Life of the Party – Giovanni DeCunto
DeCunto has been married once—to a 21-year-old Brazilian singer, with whom he moved to Brazil for several years before getting a divorce. The experience hardly soured him on romance, though. A few days after I meet DeCunto in his studio, we go out on the town, meeting first for drinks at the North End restaurant Lucca. DeCunto is preoccupied by a painting, taking until his second glass of white wine to even get his coat off. After he does, he shoots long glances at our waitress. "She has a real regal look," he muses. "I wonder if she is a dancer." When she comes back with the check, he asks her just that.
We grab a cab to the Liberty Hotel, where a fashion show is going on, drum and bass pounding while Christmas lights climb the balconies and cocktails crowd the bar. "I might get bored," DeCunto warns as we walk in. "This is not really my scene." No matter. In almost no time at all he is circulating through the crowd, greeting several partygoers, stopping to talk with a pair of women by the bar.
DeCunto insists he isn’t hitting on the women he pulls onto the dance floor. "It’s not a sexual thing," he says. "It’s just dancing. I can tell if a girl wants to dance—it’s a premonition." Adeli says he’s seen many women melt under DeCunto’s attentions. "Maybe for the first couple of minutes, they are, like, Who is this weirdo?" he says. "After three or four minutes, they realize that he is 10 times the dancer they are and are trying to keep up."
Not everyone is impressed, though. "He shows up to parties with kids just out of college," says a South End restaurant manager, who asked not to be named. "At a certain point, that’s not okay. He’s very nice, so I can see the attraction, but I don’t get it." For his part, DeCunto is defiant about remaining youthful: "You’ll never get my age," he says. If he’s aware of the impropriety of an older man hauling a twentysomething socialite to the dance floor, he doesn’t show it. "I’m in an extended state of adolescence," he says.
There’s no dance music tonight at the Liberty, however, and it’s not long before DeCunto is standing to one side, watching the procession of dark jackets and little black dresses. "You see these people and their haircuts, all trying to fit in," he sighs. "It’s the job of the artist to open it up." Just then, a model he’s been looking for all night walks by, and he brightens. "He’s the greatest," she gushes, kissing him on the cheek. "She’s going to be in my next video," DeCunto says, referring to his latest project: performance art in which he paints designer dresses while models are wearing them.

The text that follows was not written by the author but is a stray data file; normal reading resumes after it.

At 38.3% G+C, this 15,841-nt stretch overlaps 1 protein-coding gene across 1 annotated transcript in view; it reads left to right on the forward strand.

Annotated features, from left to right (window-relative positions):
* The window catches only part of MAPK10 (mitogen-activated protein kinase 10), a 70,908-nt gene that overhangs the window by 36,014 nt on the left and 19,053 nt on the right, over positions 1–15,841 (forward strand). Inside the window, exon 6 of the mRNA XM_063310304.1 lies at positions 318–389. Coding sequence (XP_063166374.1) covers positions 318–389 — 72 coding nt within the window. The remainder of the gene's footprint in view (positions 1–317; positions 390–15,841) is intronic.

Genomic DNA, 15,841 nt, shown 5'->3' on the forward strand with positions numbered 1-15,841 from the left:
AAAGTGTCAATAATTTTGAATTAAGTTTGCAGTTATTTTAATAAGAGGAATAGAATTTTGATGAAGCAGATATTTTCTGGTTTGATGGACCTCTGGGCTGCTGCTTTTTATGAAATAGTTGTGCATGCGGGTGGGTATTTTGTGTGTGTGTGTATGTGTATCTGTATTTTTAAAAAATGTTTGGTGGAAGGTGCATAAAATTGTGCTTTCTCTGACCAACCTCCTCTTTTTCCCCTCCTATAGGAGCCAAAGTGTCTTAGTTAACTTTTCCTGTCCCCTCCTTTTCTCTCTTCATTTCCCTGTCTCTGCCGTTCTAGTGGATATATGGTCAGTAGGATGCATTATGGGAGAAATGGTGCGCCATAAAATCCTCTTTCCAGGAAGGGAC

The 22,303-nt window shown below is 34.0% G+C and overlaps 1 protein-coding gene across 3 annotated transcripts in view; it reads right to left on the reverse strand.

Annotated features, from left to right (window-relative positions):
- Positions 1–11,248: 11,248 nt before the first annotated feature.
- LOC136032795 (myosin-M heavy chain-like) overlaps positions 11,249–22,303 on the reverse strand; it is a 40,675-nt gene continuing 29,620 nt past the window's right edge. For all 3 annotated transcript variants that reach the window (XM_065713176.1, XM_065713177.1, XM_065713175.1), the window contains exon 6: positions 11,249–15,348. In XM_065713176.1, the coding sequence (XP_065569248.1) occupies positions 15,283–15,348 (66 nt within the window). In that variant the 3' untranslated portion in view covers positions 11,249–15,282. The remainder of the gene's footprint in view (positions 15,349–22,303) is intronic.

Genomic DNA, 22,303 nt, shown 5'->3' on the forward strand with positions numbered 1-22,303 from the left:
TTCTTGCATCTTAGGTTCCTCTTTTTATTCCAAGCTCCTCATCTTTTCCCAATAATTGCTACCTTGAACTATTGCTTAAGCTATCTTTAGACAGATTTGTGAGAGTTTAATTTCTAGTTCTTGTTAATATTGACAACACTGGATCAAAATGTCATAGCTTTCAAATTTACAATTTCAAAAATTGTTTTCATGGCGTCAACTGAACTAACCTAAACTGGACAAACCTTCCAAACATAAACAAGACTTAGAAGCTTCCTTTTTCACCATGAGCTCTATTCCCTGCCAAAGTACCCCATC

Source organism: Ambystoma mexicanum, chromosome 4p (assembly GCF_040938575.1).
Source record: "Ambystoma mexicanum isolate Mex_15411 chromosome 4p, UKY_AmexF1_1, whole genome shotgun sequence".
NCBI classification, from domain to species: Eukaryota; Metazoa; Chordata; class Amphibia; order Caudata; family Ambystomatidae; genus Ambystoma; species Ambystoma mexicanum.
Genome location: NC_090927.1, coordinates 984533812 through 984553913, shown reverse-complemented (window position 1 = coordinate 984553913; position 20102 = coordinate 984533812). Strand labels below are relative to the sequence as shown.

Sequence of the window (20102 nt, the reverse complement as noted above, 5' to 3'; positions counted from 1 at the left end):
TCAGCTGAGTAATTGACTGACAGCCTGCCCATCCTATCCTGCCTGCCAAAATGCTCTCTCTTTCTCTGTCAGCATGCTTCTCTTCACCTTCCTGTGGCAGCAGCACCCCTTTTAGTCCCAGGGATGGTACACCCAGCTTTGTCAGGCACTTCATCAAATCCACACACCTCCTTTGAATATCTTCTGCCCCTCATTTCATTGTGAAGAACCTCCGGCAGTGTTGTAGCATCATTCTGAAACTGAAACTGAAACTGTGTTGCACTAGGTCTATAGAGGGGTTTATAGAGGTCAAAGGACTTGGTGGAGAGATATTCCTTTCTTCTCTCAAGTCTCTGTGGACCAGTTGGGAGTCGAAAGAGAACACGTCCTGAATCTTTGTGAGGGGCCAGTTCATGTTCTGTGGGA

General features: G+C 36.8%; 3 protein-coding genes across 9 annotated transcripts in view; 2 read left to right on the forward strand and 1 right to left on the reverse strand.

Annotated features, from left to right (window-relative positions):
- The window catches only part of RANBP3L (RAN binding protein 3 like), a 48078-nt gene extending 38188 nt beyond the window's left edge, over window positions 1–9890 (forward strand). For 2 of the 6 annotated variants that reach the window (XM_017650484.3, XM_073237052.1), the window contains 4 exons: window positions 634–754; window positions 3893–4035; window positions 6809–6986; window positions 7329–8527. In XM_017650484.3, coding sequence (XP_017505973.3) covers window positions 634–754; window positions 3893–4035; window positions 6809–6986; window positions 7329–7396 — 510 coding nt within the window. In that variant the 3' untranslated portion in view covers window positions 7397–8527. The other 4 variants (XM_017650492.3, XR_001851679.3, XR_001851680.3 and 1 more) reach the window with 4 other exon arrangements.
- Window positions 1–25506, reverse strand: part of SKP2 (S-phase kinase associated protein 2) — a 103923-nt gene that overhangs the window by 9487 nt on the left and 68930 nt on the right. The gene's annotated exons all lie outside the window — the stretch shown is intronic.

Hang out with DeCunto long enough, and you realize that this part of his life is also his work. Sometimes his actions are cringe-inducing (as when he tells a waitress, "I’m getting hungry just looking at you"), but his magnetism is real. Countless times, the people we pass think they know him. "Are you from St. Thomas?" a man calls after him at the party. "Sure!" DeCunto shouts back without stopping. A woman on the street reaches out to get his attention, and he kisses her on the cheek. I watch him strike up conversations with everyone—a Bentley dealer, a busboy. He almost comes to blows with a punk with a pencil-line beard after DeCunto asks him if he’s the valet; a few minutes later they are hugging.
DeCunto takes the role of an artist—the one he decided on early in life—very seriously. "I have a way of pissing people off," he admits. "If there is a boundary, I will find it. But they won’t stay pissed off. Because my job is to have no boundaries." Seen that way, his antics don’t detract from his art: They are part of it, as important as anything hanging on his studio wall.